Singer Pharrell Williams said that there is now a New Black, and he is one of them, thus generating a storm of controversy over the notion that we can, should, or have moved beyond the historic struggles of our past to a new, free, fresh and empowering identity. This debate over who we are, what we are, and how we should express our culture is generations old, from the recent spat between Spike Lee and Tyler Perry over the Madea films, stretching all the back to the dustup between Du Bois and Langston Hughes over Zora Neale Hurston’s, Their Eyes Were Watching God.
From the days when the Apollo Theatre was but one of many Harlem venues, where the American musical was birthed by Black performers in white owned theatres, to today’s American Idol, Black musical style, has been systematically mined, absorbed and digested by the media to be broadcast across the country and around the world to shape peoples everywhere.
Pharrell is but the latest Black musical icon to be celebrated, so as to be widely imitated and appropriated. We have long been the only real native producers of American culture, though never recognized as such. Our artists, in the main, just like our political and economic leaders, seek to integrate themselves into a power structure that lets them in one-by-one only to be contained and sealed off as isolated, shiny tokens of success.
What is the role of art, to entertain or to enlighten? Does it uplift a people, pointing out their challenges and ways to overcome, or is it but a path to each artist’s hoped for individual success no matter what the price is?
The reigning creed in the “Land of the Free” is materialism, that is, for each to make as much money as possible, no matter how much one has right now. Is that wrong? Not necessarily. But it does lead to things like: Jay-Z refusing to criticize the stores that harass our youth when they buy his clothing line, and Michael Jordan saying, “Republicans buy shoes too!” when asked to back a Black candidate in his home state running for the Senate against a racist. And it leads to there being but one Black majority owner in the 62 teams in professional football and basketball and that, not coincidentally, is Michael Jordan, owner of the Charlotte Bobcats.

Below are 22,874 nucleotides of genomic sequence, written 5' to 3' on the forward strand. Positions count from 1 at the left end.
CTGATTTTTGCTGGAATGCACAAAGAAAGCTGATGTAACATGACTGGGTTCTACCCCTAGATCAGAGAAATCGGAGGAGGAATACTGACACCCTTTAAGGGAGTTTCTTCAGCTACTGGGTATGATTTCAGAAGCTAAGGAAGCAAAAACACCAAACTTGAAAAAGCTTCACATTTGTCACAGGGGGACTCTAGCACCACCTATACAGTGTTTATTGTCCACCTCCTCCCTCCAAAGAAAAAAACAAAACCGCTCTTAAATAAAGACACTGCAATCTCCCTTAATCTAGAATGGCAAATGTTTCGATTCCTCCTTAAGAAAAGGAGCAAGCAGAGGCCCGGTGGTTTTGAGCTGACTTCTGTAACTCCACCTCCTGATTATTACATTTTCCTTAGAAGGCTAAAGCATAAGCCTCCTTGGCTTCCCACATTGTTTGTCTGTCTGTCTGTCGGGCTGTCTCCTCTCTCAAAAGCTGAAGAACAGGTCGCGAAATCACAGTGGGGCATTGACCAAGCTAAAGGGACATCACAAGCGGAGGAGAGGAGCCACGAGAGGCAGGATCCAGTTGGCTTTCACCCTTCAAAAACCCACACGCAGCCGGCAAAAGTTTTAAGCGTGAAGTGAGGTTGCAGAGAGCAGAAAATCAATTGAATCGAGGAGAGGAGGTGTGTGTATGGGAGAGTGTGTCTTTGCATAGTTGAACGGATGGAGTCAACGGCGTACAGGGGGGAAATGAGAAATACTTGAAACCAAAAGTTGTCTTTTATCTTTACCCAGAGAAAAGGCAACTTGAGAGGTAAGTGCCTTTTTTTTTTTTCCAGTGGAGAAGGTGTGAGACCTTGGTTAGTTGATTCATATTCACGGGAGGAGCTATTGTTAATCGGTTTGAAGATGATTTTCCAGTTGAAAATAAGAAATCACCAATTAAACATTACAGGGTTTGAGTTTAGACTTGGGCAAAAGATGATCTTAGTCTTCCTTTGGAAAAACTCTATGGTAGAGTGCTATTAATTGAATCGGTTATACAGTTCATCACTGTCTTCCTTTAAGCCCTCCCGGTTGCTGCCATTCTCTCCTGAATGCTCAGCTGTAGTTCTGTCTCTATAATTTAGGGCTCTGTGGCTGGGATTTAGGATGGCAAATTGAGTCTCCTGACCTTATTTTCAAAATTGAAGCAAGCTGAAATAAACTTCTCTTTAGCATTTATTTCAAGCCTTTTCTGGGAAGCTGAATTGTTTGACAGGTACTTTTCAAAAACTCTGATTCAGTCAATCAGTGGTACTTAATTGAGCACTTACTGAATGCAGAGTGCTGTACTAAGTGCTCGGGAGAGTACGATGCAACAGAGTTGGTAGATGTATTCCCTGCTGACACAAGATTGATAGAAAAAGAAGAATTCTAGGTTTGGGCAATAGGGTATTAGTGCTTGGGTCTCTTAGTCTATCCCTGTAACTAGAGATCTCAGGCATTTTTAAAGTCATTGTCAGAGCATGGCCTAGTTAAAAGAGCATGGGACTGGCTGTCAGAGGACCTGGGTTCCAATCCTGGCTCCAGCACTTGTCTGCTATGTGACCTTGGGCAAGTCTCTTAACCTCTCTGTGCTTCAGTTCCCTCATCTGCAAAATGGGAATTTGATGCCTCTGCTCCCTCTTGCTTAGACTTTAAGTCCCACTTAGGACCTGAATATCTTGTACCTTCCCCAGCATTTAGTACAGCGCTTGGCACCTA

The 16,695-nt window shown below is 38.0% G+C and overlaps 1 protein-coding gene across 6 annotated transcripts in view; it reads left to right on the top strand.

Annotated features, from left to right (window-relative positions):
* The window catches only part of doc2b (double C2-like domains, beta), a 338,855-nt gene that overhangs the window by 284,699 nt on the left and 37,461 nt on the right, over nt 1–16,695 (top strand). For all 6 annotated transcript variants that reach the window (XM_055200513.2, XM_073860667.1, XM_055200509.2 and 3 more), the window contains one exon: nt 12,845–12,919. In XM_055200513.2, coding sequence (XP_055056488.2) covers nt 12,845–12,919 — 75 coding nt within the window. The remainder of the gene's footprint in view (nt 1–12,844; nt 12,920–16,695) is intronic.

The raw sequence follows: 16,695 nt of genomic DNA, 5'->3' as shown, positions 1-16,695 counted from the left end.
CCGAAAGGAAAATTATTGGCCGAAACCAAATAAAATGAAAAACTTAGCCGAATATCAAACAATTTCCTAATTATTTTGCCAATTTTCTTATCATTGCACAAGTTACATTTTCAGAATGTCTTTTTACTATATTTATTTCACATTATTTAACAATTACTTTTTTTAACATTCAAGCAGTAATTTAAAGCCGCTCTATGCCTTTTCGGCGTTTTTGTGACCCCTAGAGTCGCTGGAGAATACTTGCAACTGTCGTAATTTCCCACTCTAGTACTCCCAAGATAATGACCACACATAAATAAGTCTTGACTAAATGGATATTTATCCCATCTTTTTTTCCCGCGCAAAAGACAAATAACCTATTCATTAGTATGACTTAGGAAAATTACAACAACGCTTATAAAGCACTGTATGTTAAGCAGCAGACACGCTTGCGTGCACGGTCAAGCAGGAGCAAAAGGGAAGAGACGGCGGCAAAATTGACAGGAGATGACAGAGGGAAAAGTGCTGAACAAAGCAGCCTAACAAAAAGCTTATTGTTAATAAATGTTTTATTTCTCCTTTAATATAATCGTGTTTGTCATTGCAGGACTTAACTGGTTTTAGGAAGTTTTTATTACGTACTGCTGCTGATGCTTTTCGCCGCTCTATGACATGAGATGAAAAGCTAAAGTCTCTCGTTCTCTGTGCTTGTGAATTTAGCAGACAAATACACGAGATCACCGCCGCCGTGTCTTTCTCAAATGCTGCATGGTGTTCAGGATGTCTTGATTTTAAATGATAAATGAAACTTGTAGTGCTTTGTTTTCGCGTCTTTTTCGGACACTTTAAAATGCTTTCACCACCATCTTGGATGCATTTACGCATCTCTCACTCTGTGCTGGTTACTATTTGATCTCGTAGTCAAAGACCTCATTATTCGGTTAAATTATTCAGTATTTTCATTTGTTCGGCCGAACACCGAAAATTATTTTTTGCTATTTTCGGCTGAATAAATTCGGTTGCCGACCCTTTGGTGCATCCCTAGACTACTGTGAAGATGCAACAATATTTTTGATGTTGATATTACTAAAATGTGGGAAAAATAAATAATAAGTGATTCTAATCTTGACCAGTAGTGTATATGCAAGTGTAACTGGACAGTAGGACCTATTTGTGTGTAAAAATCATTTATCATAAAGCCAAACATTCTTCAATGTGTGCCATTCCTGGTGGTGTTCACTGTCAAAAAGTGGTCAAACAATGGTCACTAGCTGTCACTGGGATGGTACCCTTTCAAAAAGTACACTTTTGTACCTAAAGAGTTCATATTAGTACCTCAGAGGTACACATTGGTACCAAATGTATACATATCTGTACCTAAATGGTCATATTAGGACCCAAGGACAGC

Again, what is the role of art? Is it for individual or group accomplishment? And what is the group: the family, the community, the nation or the world? We, African Americans, are the culture producers in the arid, materialistic, American cultural wasteland, but we are hardly the culture controllers. And so our music, our athleticism, our style has been picked over and selected and appropriated and bought and sold and Americanized and globalized, as a few of us succeed and the rest of us fall by the wayside. But is any alternative possible? And if so what would it look like?
One thing’s for sure, we’ll not find the answer in the mass media, the altar, the stage, upon which the nation’s eyes, ears and heart are fixed, enthralled by senseless movies, endless tv series, and strictly controlled and directed musical styles, and where what passes for news is but one Big Story at a time. Look instead in the corners of the internet, in your talk over the dinner table, or the water cooler, or anywhere kicking it back with friends or talking to your son or your daughter or your father or your mother or your aunt or your neighbor or anyone who really cares and thinks about OUR future. (Arthur Lewin, AfricaUnlimited.com)
This book is perfect for:
- Coffee table reference book
- Gifts for friends
- Kids & classrooms